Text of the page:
Brazilian Journal of Pharmaceutical Sciences
Print version ISSN 1984-8250
PLASTER, Camila Pedro et al. Reduction of cardiovascular risk in patients with metabolic syndrome in a community health center after a pharmaceutical care program of pharmacotherapy follow-up. Braz. J. Pharm. Sci. [online]. 2012, vol.48, n.3, pp. 435-446. ISSN 1984-8250. http://dx.doi.org/10.1590/S1984-82502012000300010.
The objective of this study was to determine the impact of a pharmaceutical care (PC) program in a sample of public outpatients with metabolic syndrome (MS) who were being treated in Brazil's health system; the patients were randomized into PC or standard care. The pharmacotherapy follow-up (PF) was performed in a total of 120 patients with type 2 diabetes for 6 months. Adherence to treatment (measured with the Morisky test), negative outcomes associated with medication (NOM) and anthropometric and biochemical parameters were measured before and after PF. The Framingham scoring method was used to estimate changes in 10-year coronary heart disease risk scores in all patients. Ninety-six of 120 patients had characteristics of MS and were randomized into two groups (G): the control group (CG: 36) and the intervention group (IG: 38). Among the MS patients, 100% were taking a glucose-lowering drug; many were also taking anti-hypertensive drugs (CG: 72%; IG: 73%), and some patients were also taking hypolipemic drugs (CG: 12.0%; IG: 14.7%). Only 20.7% of the IG patients were considered adherent to their prescribed drugs. In the CG, an increase of coronary heart disease (CHD) risk (22±2 to 26±3; p<0.05) was observed, while in the IG, there was a reduction in CHD risk (22±2 to 14±2%; p<0.01). The PC program administered to patients with MS monitored through the primary healthcare services of the Brazilian public health system improved patient health, resulting in clinical improvements and a decrease in cardiovascular risk in IG patients over a period of ten years.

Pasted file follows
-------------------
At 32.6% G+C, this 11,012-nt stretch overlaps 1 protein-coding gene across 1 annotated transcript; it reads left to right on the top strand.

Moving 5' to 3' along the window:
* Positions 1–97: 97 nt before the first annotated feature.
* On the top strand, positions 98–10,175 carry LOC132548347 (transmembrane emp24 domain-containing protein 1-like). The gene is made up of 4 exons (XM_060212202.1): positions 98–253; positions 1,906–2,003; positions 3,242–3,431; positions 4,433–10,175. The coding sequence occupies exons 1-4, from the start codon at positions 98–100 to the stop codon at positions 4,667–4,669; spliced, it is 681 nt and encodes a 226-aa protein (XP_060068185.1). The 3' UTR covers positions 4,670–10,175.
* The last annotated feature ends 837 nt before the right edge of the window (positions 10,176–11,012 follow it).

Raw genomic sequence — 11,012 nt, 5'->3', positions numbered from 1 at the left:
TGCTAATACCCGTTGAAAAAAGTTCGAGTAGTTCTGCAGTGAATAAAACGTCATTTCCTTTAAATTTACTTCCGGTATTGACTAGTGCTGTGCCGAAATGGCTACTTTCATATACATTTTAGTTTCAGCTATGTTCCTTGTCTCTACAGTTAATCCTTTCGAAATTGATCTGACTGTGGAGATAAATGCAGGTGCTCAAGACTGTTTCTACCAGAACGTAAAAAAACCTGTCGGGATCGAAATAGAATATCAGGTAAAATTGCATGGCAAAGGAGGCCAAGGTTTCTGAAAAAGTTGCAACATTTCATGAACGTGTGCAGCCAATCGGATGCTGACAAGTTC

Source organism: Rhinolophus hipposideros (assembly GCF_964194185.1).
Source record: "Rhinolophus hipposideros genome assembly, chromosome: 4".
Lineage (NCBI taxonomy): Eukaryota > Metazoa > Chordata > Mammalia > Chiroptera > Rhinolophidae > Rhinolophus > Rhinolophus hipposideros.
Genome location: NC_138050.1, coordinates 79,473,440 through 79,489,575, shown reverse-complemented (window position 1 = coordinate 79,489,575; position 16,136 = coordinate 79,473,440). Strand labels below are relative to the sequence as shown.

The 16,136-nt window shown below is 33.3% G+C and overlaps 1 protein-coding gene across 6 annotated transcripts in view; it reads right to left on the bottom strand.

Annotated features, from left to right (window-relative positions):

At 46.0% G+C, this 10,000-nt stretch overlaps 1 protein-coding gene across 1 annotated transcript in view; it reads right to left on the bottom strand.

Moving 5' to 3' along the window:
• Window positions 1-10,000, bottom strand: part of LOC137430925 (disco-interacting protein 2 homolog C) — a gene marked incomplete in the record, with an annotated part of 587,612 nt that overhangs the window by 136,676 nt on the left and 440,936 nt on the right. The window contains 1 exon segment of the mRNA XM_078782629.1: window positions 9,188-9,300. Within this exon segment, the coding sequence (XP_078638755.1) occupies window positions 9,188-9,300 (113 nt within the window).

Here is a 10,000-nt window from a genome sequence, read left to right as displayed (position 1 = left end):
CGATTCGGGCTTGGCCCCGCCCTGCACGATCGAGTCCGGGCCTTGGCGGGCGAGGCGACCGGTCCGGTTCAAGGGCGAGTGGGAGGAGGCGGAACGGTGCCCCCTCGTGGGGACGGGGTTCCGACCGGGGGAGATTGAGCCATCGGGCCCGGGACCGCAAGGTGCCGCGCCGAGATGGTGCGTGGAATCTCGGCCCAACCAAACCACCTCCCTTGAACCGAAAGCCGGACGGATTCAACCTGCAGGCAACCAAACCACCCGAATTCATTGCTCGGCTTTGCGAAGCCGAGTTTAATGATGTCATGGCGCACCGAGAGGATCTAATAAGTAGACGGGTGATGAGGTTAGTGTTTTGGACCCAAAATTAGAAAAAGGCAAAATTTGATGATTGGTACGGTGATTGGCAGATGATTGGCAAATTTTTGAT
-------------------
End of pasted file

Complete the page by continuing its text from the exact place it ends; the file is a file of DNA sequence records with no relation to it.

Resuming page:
Keywords : Pharmaceutical service; Metabolic syndrome [cardiovascular risk]; Drug therapy follow-up; Medicines [associated negative outcomes].